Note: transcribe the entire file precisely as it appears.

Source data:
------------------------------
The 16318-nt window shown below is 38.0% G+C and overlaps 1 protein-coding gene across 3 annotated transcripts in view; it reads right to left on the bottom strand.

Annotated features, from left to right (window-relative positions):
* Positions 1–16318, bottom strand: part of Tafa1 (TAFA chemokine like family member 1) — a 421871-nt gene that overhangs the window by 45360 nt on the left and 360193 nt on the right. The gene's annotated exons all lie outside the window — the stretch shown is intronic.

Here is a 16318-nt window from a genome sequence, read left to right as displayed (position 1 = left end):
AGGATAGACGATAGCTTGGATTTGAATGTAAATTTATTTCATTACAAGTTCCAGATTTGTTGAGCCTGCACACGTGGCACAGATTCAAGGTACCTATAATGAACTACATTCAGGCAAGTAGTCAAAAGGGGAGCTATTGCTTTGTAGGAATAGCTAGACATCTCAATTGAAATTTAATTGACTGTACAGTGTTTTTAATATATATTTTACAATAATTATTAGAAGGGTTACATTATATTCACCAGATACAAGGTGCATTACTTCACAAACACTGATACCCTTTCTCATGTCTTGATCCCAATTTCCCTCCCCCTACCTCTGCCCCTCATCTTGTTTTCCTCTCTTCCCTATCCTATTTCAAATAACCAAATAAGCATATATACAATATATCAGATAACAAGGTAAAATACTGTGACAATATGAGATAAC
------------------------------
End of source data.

The 16318-nt window shown below is 38.0% G+C and overlaps 1 protein-coding gene across 3 annotated transcripts in view; it reads right to left on the bottom strand.

Annotated features, from left to right (window-relative positions):
* Positions 1–16318, bottom strand: part of Tafa1 (TAFA chemokine like family member 1) — a 421871-nt gene that overhangs the window by 45360 nt on the left and 360193 nt on the right. The gene's annotated exons all lie outside the window — the stretch shown is intronic.

Here is a 16318-nt window from a genome sequence, read left to right as displayed (position 1 = left end):
AGGATAGACGATAGCTTGGATTTGAATGTAAATTTATTTCATTACAAGTTCCAGATTTGTTGAGCCTGCACACGTGGCACAGATTCAAGGTACCTATAATGAACTACATTCAGGCAAGTAGTCAAAAGGGGAGCTATTGCTTTGTAGGAATAGCTAGACATCTCAATTGAAATTTAATTGACTGTACAGTGTTTTTAATATATATTTTACAATAATTATTAGAAGGGTTACATTATATTCACCAGATACAAGGTGCATTACTTCACAAACACTGATACCCTTTCTCATGTCTTGATCCCAATTTCCCTCCCCCTACCTCTGCCCCTCATCTTGTTTTCCTCTCTTCCCTATCCTATTTCAAATAACCAAATAAGCATATATACAATATATCAGATAACAAGGTAAAATACTGTGACAATATGAGATAAC